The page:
No results.

close

UN call for Afghanistan aid now ‘100 percent funded’

AFP

clock 3 min read

People in Afghanistan carry sacks of food grains distributed as aid from the World Food Programme in Kandahar, Afghanistan, on October 19, 2021.
Javed Tanveer/AFPPeople in Afghanistan carry sacks of food grains distributed as aid from the World Food Programme in Kandahar, Afghanistan, on October 19, 2021.

The US, European countries, and Japan were the main donors behind the initiative

The United Nations said Tuesday that its flash appeal for more than $600 million to support the humanitarian response in Afghanistan until the end of the year was now fully funded.

According to the UN, Afghanistan is on the brink of a humanitarian catastrophe, with more than half of its population at risk of not having enough to eat during the coming winter.

Following the Taliban takeover of the country in August, the UN held a ministerial meeting in Geneva in September, asking international donors for urgent support.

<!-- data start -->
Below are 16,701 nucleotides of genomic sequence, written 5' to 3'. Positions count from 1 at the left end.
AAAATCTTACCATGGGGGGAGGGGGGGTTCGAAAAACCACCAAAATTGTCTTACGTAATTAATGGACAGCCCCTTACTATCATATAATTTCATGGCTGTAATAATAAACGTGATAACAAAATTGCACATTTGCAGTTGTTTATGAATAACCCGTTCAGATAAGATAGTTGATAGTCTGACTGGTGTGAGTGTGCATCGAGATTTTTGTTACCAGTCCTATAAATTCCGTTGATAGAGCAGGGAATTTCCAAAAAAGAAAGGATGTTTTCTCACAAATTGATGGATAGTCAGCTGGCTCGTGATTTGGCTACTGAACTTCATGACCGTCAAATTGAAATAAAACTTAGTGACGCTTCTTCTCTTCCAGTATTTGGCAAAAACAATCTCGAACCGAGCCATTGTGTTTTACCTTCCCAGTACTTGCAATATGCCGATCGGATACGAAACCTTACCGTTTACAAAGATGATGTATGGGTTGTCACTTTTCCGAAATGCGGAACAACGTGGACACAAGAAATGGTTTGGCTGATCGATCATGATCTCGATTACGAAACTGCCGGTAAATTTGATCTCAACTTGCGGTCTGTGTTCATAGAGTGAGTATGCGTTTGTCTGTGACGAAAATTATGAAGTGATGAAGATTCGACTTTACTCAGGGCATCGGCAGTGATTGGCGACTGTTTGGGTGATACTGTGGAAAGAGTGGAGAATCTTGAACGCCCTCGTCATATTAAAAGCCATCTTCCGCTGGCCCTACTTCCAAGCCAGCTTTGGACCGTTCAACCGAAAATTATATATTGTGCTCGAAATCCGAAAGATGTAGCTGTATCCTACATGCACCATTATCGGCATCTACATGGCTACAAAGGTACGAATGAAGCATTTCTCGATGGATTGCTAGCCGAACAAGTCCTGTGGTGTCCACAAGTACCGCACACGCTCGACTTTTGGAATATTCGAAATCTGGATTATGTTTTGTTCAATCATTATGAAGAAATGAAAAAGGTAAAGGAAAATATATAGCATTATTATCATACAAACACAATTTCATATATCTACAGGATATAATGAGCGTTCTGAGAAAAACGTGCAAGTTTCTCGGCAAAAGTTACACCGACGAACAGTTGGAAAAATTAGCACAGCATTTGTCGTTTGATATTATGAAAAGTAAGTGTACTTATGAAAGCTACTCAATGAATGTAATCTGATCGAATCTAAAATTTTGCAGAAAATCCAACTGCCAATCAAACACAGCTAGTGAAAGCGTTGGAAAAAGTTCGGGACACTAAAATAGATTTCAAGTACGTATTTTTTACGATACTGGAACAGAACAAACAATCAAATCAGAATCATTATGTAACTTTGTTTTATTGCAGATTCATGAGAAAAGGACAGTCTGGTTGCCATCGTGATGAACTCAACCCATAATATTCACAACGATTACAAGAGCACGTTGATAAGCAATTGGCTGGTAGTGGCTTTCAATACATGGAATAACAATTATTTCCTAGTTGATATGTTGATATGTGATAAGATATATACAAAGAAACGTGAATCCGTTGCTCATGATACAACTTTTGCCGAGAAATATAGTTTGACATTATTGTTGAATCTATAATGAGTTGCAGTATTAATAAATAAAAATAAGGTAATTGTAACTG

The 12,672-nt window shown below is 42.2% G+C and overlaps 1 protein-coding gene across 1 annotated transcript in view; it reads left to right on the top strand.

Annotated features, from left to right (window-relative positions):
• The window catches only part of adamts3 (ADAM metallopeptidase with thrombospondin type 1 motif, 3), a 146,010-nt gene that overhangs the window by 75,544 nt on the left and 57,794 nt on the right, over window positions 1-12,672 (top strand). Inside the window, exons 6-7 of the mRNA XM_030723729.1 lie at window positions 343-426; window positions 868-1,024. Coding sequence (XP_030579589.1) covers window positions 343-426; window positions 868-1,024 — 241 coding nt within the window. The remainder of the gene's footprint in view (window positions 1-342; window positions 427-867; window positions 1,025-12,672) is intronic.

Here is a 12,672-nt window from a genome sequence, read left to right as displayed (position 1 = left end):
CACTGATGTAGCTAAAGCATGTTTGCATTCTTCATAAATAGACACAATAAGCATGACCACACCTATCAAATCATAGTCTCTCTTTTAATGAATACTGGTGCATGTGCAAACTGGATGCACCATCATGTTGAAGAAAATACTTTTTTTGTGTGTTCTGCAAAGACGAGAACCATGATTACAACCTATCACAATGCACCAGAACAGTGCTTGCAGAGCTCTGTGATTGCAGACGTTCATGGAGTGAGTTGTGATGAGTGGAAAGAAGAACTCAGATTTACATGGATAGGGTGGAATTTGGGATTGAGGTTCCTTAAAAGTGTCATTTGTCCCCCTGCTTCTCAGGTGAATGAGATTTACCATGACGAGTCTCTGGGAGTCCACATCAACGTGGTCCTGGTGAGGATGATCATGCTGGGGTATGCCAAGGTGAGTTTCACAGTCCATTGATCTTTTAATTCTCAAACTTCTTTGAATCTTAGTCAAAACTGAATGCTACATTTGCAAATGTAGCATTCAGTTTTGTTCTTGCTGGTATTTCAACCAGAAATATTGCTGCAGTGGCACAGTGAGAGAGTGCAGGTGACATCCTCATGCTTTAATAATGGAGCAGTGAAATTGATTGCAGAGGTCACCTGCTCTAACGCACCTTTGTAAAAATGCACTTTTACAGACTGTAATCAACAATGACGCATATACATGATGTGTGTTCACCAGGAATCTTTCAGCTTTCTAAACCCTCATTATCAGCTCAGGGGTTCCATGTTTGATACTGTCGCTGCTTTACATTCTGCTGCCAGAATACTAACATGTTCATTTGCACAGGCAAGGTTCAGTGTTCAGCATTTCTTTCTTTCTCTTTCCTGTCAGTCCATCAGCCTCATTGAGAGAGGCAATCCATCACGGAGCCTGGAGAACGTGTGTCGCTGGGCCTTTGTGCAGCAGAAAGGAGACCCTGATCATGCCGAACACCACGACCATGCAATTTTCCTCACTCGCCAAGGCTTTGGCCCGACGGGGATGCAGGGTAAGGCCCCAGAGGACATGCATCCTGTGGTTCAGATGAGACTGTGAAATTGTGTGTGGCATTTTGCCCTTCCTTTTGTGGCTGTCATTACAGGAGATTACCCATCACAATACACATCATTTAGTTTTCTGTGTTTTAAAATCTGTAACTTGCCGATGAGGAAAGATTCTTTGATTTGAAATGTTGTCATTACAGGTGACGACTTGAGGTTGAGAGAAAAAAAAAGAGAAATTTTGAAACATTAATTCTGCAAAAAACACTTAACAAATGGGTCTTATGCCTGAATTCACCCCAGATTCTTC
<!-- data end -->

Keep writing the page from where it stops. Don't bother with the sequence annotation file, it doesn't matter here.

"We can now report that the flash appeal is 100 percent funded," Jens Laerke, a spokesman for the United Nations Office for the Coordination of Humanitarian Affairs (OCHA), told reporters in Geneva.

The main donors were the United States, European countries and Japan, who helped reach the total funding goal of $606 million. 

Video poster

The funds are being directed towards helping the 11 million most deprived people in Afghanistan.

https://twitter.com/i/web/status/1461775030128283650 ...

This post can't be displayed because social networks cookies have been deactivated. You can activate them by clicking .

Laerke said that between September 1 and November 15, the UN and its non-governmental organization partners provided food assistance to 7.2 million people. They also provided healthcare to nearly 900,000 people.

Nearly 200,000 drought-affected people were assisted with water trucking and 178,000 children under the age of five were treated for acute malnutrition, he added.

"However, not all funding has been translated into action because of the crisis in Afghanistan's banking and financial system," he said, adding "half of the population still needs emergency aid."